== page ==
HOW A SCIENTIST IS HELPING BLIND CHILDREN IN INDIA
Jo McGowanOctober 15, 2012 - 9:29am1 comments
Here’s what I believe: If you plan for the most vulnerable, the world works better for everyone. Organize a busy street so a deaf child with a physical disability can cross it safely and suddenly you’ve got a street safe enough for an elderly person who moves slowly or a pregnant woman with a heavy briefcase or a harried father with three small kids in tow. That’s how it works. Plan for the most vulnerable. Watch the fun.
Pawan Sinha, a remarkable person who recently visited the small city in North India where I live, is a neuroscientist at MIT. His special interest is visual learning and how the brain recognizes what it sees. Many scientists stay inside their laboratories and study their data. And God bless them. They make important discoveries, and some of them even change the way we live. But Pawan Sinha isn’t one of those. Back in 2003, while he was visiting family in New Delhi, a four-year-old blind child approached his car to beg. “I’m not an ophthalmologist,” he told me, “but even I could tell that she had cataracts. They were operable. Her blindness could have been cured.”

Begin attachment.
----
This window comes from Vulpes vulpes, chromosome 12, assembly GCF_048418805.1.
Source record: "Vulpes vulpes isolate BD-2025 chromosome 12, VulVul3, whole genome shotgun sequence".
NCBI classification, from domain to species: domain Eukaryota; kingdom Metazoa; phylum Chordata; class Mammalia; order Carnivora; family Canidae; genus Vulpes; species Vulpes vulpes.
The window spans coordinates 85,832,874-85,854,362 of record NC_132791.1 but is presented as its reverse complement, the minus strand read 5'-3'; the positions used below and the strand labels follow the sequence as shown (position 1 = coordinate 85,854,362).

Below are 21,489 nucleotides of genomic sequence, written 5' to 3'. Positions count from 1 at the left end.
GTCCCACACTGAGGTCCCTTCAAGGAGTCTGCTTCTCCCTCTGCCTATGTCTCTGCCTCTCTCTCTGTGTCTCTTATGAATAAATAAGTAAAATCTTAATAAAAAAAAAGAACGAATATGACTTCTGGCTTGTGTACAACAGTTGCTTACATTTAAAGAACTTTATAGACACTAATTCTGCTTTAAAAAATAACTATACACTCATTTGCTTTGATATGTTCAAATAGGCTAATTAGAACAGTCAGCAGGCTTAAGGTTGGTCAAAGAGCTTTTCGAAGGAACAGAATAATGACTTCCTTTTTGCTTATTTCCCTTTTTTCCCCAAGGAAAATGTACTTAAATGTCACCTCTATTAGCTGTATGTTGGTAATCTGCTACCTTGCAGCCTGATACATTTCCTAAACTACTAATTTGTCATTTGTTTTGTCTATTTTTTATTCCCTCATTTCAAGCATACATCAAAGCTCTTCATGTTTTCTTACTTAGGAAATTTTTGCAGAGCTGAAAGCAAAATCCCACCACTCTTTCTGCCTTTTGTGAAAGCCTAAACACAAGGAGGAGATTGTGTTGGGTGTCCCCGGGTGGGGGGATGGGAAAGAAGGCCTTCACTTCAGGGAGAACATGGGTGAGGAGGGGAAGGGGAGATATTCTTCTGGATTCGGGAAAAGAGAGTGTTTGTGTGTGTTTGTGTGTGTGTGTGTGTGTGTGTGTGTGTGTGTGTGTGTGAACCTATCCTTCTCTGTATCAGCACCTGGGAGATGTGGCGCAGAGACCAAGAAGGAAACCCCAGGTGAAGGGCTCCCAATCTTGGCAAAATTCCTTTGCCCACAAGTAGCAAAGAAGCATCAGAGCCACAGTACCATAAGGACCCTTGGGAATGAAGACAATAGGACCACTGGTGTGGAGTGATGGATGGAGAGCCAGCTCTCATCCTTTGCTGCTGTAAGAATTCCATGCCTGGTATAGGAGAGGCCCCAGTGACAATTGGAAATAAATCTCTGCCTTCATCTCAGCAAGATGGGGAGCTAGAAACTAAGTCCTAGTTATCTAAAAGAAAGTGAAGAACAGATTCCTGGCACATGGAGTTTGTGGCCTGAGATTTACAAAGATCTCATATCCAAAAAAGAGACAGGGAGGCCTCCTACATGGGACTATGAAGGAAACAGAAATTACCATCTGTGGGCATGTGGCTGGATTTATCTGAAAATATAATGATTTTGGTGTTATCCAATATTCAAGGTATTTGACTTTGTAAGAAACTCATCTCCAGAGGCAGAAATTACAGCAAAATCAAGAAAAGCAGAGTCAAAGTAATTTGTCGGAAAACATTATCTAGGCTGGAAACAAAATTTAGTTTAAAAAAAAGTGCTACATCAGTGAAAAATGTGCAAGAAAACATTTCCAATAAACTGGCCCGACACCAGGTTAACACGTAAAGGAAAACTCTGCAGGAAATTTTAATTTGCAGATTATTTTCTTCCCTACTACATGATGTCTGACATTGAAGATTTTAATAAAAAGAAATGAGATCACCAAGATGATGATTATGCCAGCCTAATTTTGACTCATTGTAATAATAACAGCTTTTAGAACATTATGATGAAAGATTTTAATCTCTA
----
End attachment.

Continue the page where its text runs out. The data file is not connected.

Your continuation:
Here’s what makes Pawan remarkable. He didn’t just start raising money to operate on every kid with curable blindness he could find. He thought about his training and what he was good at, and he came up with an ingenious idea so breathtakingly simple it makes everyone who hears it wonder, “Why didn’t I...